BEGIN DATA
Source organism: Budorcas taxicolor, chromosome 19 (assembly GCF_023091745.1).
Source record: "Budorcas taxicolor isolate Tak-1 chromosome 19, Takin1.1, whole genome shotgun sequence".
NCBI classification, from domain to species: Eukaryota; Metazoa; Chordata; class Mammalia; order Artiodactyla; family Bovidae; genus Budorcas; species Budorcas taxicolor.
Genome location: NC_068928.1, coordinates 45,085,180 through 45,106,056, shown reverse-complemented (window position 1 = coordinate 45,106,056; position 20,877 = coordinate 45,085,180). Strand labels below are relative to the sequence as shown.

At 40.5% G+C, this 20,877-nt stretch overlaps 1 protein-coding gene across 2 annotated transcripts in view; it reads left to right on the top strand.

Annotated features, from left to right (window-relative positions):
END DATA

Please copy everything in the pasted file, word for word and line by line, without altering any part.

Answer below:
Source organism: Budorcas taxicolor, chromosome 19 (assembly GCF_023091745.1).
Source record: "Budorcas taxicolor isolate Tak-1 chromosome 19, Takin1.1, whole genome shotgun sequence".
NCBI classification, from domain to species: Eukaryota; Metazoa; Chordata; class Mammalia; order Artiodactyla; family Bovidae; genus Budorcas; species Budorcas taxicolor.
Genome location: NC_068928.1, coordinates 45,085,180 through 45,106,056, shown reverse-complemented (window position 1 = coordinate 45,106,056; position 20,877 = coordinate 45,085,180). Strand labels below are relative to the sequence as shown.

At 40.5% G+C, this 20,877-nt stretch overlaps 1 protein-coding gene across 2 annotated transcripts in view; it reads left to right on the top strand.

Annotated features, from left to right (window-relative positions):